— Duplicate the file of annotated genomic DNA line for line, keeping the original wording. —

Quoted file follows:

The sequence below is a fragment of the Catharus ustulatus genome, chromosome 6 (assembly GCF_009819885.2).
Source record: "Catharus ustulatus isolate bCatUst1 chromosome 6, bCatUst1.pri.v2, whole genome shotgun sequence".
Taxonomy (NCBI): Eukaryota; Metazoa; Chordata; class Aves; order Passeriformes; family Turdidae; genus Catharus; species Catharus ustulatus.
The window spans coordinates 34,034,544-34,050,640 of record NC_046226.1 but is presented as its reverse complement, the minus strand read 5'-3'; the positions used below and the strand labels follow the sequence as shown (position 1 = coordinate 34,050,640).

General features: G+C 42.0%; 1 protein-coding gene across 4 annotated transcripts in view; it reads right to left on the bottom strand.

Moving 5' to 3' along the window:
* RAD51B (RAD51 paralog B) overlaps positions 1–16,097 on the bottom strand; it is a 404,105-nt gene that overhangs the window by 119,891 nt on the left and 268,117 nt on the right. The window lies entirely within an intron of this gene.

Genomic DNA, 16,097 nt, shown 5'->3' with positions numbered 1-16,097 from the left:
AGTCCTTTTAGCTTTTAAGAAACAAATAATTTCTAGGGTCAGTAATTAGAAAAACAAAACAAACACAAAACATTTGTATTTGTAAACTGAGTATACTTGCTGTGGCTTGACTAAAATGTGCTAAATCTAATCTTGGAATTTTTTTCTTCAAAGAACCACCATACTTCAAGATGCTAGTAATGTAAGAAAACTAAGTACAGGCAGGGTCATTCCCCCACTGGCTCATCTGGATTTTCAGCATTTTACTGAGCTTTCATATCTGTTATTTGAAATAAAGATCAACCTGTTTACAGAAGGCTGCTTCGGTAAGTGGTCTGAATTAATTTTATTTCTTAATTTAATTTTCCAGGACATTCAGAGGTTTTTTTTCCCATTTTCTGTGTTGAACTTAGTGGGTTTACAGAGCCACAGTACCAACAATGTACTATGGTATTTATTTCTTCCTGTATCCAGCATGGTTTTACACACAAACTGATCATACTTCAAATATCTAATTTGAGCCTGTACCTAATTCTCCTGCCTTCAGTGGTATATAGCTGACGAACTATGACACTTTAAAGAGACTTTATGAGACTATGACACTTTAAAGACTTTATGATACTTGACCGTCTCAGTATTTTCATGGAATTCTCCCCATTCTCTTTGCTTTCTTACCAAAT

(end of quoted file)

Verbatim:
The sequence below is a fragment of the Catharus ustulatus genome, chromosome 6 (assembly GCF_009819885.2).
Source record: "Catharus ustulatus isolate bCatUst1 chromosome 6, bCatUst1.pri.v2, whole genome shotgun sequence".
Taxonomy (NCBI): Eukaryota; Metazoa; Chordata; class Aves; order Passeriformes; family Turdidae; genus Catharus; species Catharus ustulatus.
The window spans coordinates 34,034,544-34,050,640 of record NC_046226.1 but is presented as its reverse complement, the minus strand read 5'-3'; the positions used below and the strand labels follow the sequence as shown (position 1 = coordinate 34,050,640).

General features: G+C 42.0%; 1 protein-coding gene across 4 annotated transcripts in view; it reads right to left on the bottom strand.

Moving 5' to 3' along the window:
* RAD51B (RAD51 paralog B) overlaps positions 1–16,097 on the bottom strand; it is a 404,105-nt gene that overhangs the window by 119,891 nt on the left and 268,117 nt on the right. The window lies entirely within an intron of this gene.

Genomic DNA, 16,097 nt, shown 5'->3' with positions numbered 1-16,097 from the left:
AGTCCTTTTAGCTTTTAAGAAACAAATAATTTCTAGGGTCAGTAATTAGAAAAACAAAACAAACACAAAACATTTGTATTTGTAAACTGAGTATACTTGCTGTGGCTTGACTAAAATGTGCTAAATCTAATCTTGGAATTTTTTTCTTCAAAGAACCACCATACTTCAAGATGCTAGTAATGTAAGAAAACTAAGTACAGGCAGGGTCATTCCCCCACTGGCTCATCTGGATTTTCAGCATTTTACTGAGCTTTCATATCTGTTATTTGAAATAAAGATCAACCTGTTTACAGAAGGCTGCTTCGGTAAGTGGTCTGAATTAATTTTATTTCTTAATTTAATTTTCCAGGACATTCAGAGGTTTTTTTTCCCATTTTCTGTGTTGAACTTAGTGGGTTTACAGAGCCACAGTACCAACAATGTACTATGGTATTTATTTCTTCCTGTATCCAGCATGGTTTTACACACAAACTGATCATACTTCAAATATCTAATTTGAGCCTGTACCTAATTCTCCTGCCTTCAGTGGTATATAGCTGACGAACTATGACACTTTAAAGAGACTTTATGAGACTATGACACTTTAAAGACTTTATGATACTTGACCGTCTCAGTATTTTCATGGAATTCTCCCCATTCTCTTTGCTTTCTTACCAAAT